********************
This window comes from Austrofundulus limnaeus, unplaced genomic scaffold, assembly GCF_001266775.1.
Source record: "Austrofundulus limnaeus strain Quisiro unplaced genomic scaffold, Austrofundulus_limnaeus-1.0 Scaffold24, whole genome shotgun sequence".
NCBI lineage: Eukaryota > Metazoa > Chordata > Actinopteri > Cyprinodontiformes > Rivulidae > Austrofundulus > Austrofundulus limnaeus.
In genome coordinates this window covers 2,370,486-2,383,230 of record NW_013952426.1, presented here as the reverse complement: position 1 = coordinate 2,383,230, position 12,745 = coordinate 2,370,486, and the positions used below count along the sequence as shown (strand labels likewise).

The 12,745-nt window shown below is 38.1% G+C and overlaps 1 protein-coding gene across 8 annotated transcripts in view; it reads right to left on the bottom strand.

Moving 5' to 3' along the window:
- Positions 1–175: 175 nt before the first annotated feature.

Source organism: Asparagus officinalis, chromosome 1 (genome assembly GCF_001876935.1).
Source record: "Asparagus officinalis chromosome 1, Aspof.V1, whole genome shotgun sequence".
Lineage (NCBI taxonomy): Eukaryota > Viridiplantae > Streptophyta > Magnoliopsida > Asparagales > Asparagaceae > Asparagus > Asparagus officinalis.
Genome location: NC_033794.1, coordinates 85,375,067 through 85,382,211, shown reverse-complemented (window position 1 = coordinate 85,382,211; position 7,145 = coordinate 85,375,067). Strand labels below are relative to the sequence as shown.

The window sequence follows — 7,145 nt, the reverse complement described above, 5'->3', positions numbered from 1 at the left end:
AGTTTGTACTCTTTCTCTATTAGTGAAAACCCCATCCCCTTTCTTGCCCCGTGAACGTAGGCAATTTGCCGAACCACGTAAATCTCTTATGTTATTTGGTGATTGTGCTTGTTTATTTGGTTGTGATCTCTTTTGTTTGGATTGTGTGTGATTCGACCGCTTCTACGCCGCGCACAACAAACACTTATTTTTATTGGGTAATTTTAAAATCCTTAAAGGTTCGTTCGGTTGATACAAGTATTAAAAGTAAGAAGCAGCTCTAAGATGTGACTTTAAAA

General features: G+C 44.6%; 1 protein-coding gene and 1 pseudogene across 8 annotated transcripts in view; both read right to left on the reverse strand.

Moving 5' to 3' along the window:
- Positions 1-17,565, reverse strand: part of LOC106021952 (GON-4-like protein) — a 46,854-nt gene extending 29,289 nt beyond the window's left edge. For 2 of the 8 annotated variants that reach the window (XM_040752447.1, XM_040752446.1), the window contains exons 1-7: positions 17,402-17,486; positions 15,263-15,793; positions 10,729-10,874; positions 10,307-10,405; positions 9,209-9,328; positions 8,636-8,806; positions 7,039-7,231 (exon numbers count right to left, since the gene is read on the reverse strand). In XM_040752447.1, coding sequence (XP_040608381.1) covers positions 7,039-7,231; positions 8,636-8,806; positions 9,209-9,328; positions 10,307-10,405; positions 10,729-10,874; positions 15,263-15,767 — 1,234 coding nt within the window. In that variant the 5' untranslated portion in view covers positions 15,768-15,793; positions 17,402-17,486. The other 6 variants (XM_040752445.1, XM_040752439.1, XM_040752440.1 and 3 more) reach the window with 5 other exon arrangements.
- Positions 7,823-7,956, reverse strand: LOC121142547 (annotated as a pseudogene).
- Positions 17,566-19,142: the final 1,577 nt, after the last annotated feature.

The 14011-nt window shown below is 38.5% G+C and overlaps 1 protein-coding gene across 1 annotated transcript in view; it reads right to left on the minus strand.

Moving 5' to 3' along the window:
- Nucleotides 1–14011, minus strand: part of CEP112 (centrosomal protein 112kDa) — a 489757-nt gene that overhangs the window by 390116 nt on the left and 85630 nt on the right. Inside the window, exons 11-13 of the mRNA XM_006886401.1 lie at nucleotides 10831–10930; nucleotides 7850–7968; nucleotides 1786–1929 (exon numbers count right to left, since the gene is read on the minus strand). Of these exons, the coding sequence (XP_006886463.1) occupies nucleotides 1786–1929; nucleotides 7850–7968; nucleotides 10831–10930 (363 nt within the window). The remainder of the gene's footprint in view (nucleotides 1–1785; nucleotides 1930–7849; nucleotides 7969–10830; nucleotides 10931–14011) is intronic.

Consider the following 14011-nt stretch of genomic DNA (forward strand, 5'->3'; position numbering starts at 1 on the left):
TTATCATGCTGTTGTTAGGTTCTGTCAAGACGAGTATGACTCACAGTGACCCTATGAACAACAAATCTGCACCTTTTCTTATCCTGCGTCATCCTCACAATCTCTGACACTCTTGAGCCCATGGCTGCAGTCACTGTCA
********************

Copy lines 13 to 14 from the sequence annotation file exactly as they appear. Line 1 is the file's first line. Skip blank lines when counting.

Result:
AGTTTGTACTCTTTCTCTATTAGTGAAAACCCCATCCCCTTTCTTGCCCCGTGAACGTAGGCAATTTGCCGAACCACGTAAATCTCTTATGTTATTTGGTGATTGTGCTTGTTTATTTGGTTGTGATCTCTTTTGTTTGGATTGTGTGTGATTCGACCGCTTCTACGCCGCGCACAACAAACACTTATTTTTATTGGGTAATTTTAAAATCCTTAAAGGTTCGTTCGGTTGATACAAGTATTAAAAGTAAGAAGCAGCTCTAAGATGTGACTTTAAAA

General features: G+C 44.6%; 1 protein-coding gene and 1 pseudogene across 8 annotated transcripts in view; both read right to left on the reverse strand.